Homestead of Oliver Clark, Jr. – Cold Spring Road


Homestead of Oliver Clark, Jr.- Cold Spring Road

The first settler on this farm was Elisha Clark about 1733.  He was one of the six Clarks who were early settlers of the town.

Elisha was born in 1714, married Hannah Bartlett in 1737,  and on the afternoon of August 27, 1747, was surprised by the Indians while working in his barn.  He was shot seven times and his body hidden under the grain.  Supposedly, the Indians were seeking revenge for having received as wages, boiled seed corn which would not grow.

Elisha and Hannah Clark had six children.  The third was Oliver, born in 1742, and he married in 1764, Mary Clark, daughter of Selah Clark, and he died in 1829.  Oliver lived on this farm, in the old original house all of his life. The old house stood across the road, a few rods west of the present homestead.  The cellar hole is still visable (sic) and there is a small pile of bricks where the chimney once stood.  It is assumed that this house was not lived in after 1829 when the old man died.

Oliver and Mary had seven children, the second of which was Oliver Clark, Jr., born in 1768.  He was married in 1791 to Cynthia Clapp and died in 1855, at the age of 87.

Oliver Clark, Jr. built the house presently standing in 1793.  On a beam under the attic floor is written with a soapstone crayon “Oliver Clark, Jr., August 8, 1793”.  The first recorded transaction regarding this property is dated 1808 and the description reads: “Oliver Clark to Oliver Clark, Jr. one half interest in the farm on which I now live on both sides of the County Road leading to Westhampton.”  The farm then consisted of 135 acres.

The house is of typical design and construction of the era.  All the large beams are hand hewn, some of the native hard pine and some of the bass wood, sometimes called tulip wood.  Several of these are thirty-eight feet in lenght (sic) and hewed from one log.  All the floors are the original wide hand-planed, hard pine boards.  It has a typical center chimney with four fireplaces, but is unusual in that it has two bake ovens.  The old hand dug well just outside the kitchen door is still in use.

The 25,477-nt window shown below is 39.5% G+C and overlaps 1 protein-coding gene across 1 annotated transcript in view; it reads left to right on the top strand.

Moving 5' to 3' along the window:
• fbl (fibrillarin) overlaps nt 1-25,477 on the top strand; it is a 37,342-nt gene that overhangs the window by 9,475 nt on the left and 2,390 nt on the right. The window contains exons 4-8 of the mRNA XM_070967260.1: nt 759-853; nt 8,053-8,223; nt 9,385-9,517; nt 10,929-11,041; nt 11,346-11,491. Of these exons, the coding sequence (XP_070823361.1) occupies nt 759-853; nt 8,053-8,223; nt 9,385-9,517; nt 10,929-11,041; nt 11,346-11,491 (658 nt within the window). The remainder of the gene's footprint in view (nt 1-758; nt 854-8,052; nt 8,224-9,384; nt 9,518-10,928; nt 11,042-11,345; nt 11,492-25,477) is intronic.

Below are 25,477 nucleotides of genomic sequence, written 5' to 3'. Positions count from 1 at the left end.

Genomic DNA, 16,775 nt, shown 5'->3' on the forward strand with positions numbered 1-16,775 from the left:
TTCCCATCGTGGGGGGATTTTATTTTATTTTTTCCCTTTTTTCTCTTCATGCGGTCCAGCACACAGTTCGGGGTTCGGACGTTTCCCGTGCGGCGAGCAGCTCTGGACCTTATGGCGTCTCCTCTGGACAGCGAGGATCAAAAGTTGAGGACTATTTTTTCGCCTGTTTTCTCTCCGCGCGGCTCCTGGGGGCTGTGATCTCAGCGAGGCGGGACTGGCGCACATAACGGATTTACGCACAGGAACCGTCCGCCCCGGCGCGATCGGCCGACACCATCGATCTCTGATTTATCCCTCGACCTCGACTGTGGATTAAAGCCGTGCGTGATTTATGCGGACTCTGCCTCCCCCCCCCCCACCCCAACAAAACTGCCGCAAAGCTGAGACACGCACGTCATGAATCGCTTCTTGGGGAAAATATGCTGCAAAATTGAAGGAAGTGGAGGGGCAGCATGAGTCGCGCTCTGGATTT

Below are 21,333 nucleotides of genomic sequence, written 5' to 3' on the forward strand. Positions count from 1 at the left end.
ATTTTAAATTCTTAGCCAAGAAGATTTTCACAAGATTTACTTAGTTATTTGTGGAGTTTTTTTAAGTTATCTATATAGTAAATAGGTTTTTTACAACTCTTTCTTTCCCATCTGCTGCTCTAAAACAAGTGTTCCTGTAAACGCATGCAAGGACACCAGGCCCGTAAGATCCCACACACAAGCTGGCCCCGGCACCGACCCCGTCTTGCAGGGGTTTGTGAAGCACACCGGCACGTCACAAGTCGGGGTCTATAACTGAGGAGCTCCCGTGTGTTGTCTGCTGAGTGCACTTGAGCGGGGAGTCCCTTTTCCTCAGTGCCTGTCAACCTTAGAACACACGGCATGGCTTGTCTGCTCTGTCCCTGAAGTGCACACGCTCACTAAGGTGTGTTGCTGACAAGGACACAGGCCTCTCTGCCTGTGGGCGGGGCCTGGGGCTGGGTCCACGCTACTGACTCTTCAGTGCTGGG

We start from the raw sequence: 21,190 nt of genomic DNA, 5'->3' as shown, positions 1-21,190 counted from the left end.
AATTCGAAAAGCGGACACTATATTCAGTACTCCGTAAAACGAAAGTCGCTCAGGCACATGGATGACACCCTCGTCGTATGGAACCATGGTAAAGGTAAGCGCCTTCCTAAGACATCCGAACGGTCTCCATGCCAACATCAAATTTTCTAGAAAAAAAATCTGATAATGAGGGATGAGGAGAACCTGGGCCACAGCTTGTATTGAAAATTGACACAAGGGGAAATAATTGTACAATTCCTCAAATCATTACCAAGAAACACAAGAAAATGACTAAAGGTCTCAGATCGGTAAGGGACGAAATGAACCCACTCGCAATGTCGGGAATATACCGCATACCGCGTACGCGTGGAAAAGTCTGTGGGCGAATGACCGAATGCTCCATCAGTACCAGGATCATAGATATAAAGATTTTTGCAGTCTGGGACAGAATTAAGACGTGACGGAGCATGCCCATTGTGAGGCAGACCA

After Oliver Clark, Jr.’s death the estate was sold at auction in 1855 and was purchased by Gilbert Bascomb.  His wife was a daughter of Oliver Clark, Jr., she being the second in a family of seven.  When this estate was settled a detailed survey was made which showed the house with outbuildings, barns, and a total of 235 acres of land.

In 1863, the property changed hands again, this time from Gilbert Bascomb to Martin P. Clapp.  The selling price at that time was $1000.00. Mr. Clapp was a school teacher for many years, probably in the North Part School.  He died in 1888.

The property was auctioned again in 1908. The deed reads: “Frederick E. Judd, guardian of Elmira Finch Clapp (widow of Martin Clapp) to George W. Graves for $715.00.  Mr. Graves probably never lived on this property because he sold it the same year (1908) to Mary Myrick.

Mary Myrick’s husband was Charles Lyman Myrick.  It is assumed that they were engaged in farming while living on the property.  The next transaction was on 1923 when the deed reads from Mary Myrick to Ransom Manley.

Mr. Manley’s wife was Eleanor Myrick, daughter of Charles Lyman Myrick.  He was a carpenter by trade and was also a member of the Springfield Fire Department for many years.  From the time he purchased the property until his retirement in 1945 he used it primarily as a summer home.  In that year he made extensive repairs and from then on it was their year-round home.

Prior to 1945 different tenants occupied the place, among them an old man called “Pop” Hires.  He was often seen riding down town with a horse and buggy for his supplies.  People who knew him say that he kept his horse in the panty (sic) on cold winter nights.

In later years Mr. Manley’s sister, Mrs. Lois Ballou lived with him and Mrs. Manley.  Eleanor Manley died in 1965 at the age of 82.  Ransom Manley died the following year, 1966.

In 1967 the estate was sold to Paul Ford, an Amherst attorney, and later in the year Attorney Ford sold to Theodore and Maxine Hendrick.  The Hendricks are now attempting to restore the old cape so that it will appear as it did when built in the late 1700’s.

–From “History of Old Houses” by Atherton Parsons

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